What should be on my college packing list?

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Moving from the family home to student housing, whether it's a college dormitory, an apartment, or a rented house, is part of the learning experience of higher education. It's a lesson in decision making, resourcefulness and creativity. And if you're trying to pack 18-plus years of life into a twelve-foot-square dorm room, it can be a big headache.

What should you take? What stays home? What do you need to buy? To answer those questions, answer these questions first:

  • What's provided? Even the tiniest dorm room includes basic furnishings, usually a bed, desk and chair, and dresser. Other items, like a microfridge (a combination microwave oven/refrigerator-freezer), might be available for a fee. You can sometimes check out cooking equipment from the residence hall front desk. The school's office of student housing can tell you.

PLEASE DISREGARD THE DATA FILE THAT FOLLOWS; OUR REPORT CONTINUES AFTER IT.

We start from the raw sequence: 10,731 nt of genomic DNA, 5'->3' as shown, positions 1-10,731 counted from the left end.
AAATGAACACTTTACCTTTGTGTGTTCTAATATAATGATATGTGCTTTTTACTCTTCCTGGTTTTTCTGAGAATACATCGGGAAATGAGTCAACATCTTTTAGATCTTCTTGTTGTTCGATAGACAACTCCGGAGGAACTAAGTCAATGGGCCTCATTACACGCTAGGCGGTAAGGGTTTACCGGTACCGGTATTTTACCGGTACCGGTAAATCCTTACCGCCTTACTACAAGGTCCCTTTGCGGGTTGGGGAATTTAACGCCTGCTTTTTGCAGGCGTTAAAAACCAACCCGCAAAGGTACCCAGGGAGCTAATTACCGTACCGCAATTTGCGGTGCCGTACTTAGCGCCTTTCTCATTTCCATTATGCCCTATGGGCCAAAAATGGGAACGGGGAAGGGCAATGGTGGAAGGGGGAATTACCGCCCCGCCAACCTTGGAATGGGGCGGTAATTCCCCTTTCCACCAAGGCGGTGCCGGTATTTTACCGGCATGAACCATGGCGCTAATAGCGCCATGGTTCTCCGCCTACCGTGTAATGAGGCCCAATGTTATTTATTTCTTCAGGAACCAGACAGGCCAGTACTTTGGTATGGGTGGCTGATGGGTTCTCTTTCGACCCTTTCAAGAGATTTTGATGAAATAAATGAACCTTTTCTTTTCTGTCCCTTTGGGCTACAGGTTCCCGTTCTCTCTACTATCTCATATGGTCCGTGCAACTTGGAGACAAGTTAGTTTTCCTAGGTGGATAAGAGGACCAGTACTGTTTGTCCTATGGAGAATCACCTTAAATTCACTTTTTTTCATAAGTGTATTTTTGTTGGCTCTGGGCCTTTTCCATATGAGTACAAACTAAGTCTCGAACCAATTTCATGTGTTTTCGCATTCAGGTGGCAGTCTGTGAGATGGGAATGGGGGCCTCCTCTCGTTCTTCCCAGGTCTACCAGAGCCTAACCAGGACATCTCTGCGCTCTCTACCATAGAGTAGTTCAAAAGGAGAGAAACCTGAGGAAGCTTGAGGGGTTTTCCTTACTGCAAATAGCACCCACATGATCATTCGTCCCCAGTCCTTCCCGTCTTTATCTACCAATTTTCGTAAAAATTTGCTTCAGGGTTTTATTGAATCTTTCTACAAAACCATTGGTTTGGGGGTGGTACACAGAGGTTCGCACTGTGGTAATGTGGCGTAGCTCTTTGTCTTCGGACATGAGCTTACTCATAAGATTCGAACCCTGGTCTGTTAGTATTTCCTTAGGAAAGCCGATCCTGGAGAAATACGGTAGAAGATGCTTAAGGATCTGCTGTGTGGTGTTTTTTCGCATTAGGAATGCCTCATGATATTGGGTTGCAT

• If you'll be sharing off-campus housing, agree on what "community property," such as kitchen appliances, each housemate can bring. Also consider a swap-and-share arrangement: For example, your roommate can use your computer if you can ride his bike to morning classes.
  • How much space is available? You may have seen a dorm room during a campus visit. However, don't rely on memory alone to decide whether your bookcase fits in the corner near the window. Instead, get a floor plan from the student housing office. If it doesn't include the dimensions of the room and the standard furnishings, ask and write them down. The information may also be available on the school's Web site. If you're living off campus, measure rooms when looking at rental property. Having space for the things you really want may be worth paying a higher rent for a bigger place.
  • How will you transport your stuff? The simplest and cheapest transportation is Mom or Dad's car and the ever-popular friend with a pick-up truck. If this isn't practical, you might rent a small van or trailer. Make sure you understand all of the terms of the agreement: For example, what charges apply for going over the mileage limit? What kind of insurance is provided?
  • How far is school from your home? If it's just across town, you can leave less-used things at home and retrieve them as needed. Moving cross-country, on the other hand, might mean a take-with-or-do-without decision.

With those guidelines in mind, take a look at some useful, if not essential, items for your list on the next page.